Waiting in line to recieve financial assistance from Qatar, in Gaza City. Photo: Al H.m. Jadallah/Anadolu Agency via Getty

Qatar has informed Israel that it will suspend money transfers to Gaza next month because of Israel's pending plans to annex parts of the West Bank, Western diplomats briefed on the matter tell me.

Why it matters: Qatar transfers money to government employees and poor families in Gaza, which is run by Hamas, as part of an Israel-Hamas ceasefire deal. Suspension of the payments could lead to renewed violence.

  • Qatar will not resume the payments until the situation around possible annexation becomes clearer, the sources say.

The backstory: Israel's government has been debating plans to annex up to 30% of the West Bank as soon as July 1, and Prime Minister Benjamin Netanyahu is hoping for a green light from the White House to proceed.

Behind the scenes: Qatar has conveyed its message through multiple channels over the past two week, including in a Zoom meeting of donor countries to the Palestinian Authority.

  • The Qatari representative in the meeting stressed that any Israeli annexation step in the West Bank will have consequences.
  • The Western diplomats said his message was directed at senior Israeli officials who were also on the Zoom meeting.

The bottom line: The Qataris are concerned that Israel will implement its annexation plans on July 1 — Netanyahu's deadline — and don’t want to be perceived as enabling Israeli annexation by sending money to keep the peace in Gaza.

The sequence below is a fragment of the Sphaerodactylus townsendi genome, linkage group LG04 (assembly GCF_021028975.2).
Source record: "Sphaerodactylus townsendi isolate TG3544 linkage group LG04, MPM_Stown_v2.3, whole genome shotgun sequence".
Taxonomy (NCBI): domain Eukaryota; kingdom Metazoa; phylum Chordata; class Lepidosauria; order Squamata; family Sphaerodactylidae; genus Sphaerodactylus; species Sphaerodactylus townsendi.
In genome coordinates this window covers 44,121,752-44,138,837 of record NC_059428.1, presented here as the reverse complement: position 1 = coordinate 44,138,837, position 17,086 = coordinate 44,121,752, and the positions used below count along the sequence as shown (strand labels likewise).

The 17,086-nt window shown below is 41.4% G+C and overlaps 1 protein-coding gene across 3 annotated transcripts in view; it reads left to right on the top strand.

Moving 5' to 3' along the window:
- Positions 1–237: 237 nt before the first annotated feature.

Go deeper: Netanyahu privately presents 4 plans for West Bank annexation

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Jul 1, 2020 - World

Jimmy Carter condemns Israel's planned annexation of parts of West Bank

Egyptian President Anwar Sadat, Jimmy Carter and Israeli Prime Minister Menachem Begin at the White House in 1979. Photo: Wally McNamee/CORBIS/Corbis via Getty Images

Former President Jimmy Carter issued a statement on Wednesday calling Israel's planned annexation of up to 30% of the West Bank a "massive, illegal expropriation of Palestinian territory" that would jeopardize peace treaties and mark the end of any possible two-state solution.

Why it matters: Carter famously brought the leaders of Egypt and Israel together for secret negotiations that resulted in the 1978 Camp David Accords. His statement echoes sentiments expressed by the United Nations, the European Union and Arab nations who believe that annexation will deal a devastating blow to peace efforts.

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